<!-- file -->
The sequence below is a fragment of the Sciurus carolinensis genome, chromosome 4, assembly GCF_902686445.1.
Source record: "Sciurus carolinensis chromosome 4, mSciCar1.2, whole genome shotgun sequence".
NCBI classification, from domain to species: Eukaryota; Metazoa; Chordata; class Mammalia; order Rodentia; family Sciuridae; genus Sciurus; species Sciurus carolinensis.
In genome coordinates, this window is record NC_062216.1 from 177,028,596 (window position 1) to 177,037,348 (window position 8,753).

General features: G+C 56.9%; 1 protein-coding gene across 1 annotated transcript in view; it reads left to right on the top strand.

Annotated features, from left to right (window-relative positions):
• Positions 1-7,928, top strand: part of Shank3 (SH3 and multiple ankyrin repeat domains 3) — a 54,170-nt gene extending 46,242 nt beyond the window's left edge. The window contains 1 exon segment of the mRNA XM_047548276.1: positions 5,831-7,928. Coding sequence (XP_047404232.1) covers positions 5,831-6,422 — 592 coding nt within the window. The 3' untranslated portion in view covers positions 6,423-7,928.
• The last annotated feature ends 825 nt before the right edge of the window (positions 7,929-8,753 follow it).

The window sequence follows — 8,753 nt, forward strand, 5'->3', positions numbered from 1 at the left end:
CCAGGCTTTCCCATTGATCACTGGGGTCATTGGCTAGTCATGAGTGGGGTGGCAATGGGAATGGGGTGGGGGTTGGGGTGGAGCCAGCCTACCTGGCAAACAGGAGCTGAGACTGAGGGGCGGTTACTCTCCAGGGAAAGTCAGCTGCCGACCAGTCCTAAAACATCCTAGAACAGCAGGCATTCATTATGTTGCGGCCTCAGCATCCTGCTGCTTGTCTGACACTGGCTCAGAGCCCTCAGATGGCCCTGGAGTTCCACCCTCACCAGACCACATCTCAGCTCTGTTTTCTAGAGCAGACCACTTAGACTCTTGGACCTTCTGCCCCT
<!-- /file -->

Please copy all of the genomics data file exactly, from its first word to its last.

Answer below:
The sequence below is a fragment of the Sciurus carolinensis genome, chromosome 4, assembly GCF_902686445.1.
Source record: "Sciurus carolinensis chromosome 4, mSciCar1.2, whole genome shotgun sequence".
NCBI classification, from domain to species: Eukaryota; Metazoa; Chordata; class Mammalia; order Rodentia; family Sciuridae; genus Sciurus; species Sciurus carolinensis.
In genome coordinates, this window is record NC_062216.1 from 177,028,596 (window position 1) to 177,037,348 (window position 8,753).

General features: G+C 56.9%; 1 protein-coding gene across 1 annotated transcript in view; it reads left to right on the top strand.

Annotated features, from left to right (window-relative positions):
• Positions 1-7,928, top strand: part of Shank3 (SH3 and multiple ankyrin repeat domains 3) — a 54,170-nt gene extending 46,242 nt beyond the window's left edge. The window contains 1 exon segment of the mRNA XM_047548276.1: positions 5,831-7,928. Coding sequence (XP_047404232.1) covers positions 5,831-6,422 — 592 coding nt within the window. The 3' untranslated portion in view covers positions 6,423-7,928.
• The last annotated feature ends 825 nt before the right edge of the window (positions 7,929-8,753 follow it).

The window sequence follows — 8,753 nt, forward strand, 5'->3', positions numbered from 1 at the left end:
CCAGGCTTTCCCATTGATCACTGGGGTCATTGGCTAGTCATGAGTGGGGTGGCAATGGGAATGGGGTGGGGGTTGGGGTGGAGCCAGCCTACCTGGCAAACAGGAGCTGAGACTGAGGGGCGGTTACTCTCCAGGGAAAGTCAGCTGCCGACCAGTCCTAAAACATCCTAGAACAGCAGGCATTCATTATGTTGCGGCCTCAGCATCCTGCTGCTTGTCTGACACTGGCTCAGAGCCCTCAGATGGCCCTGGAGTTCCACCCTCACCAGACCACATCTCAGCTCTGTTTTCTAGAGCAGACCACTTAGACTCTTGGACCTTCTGCCCCT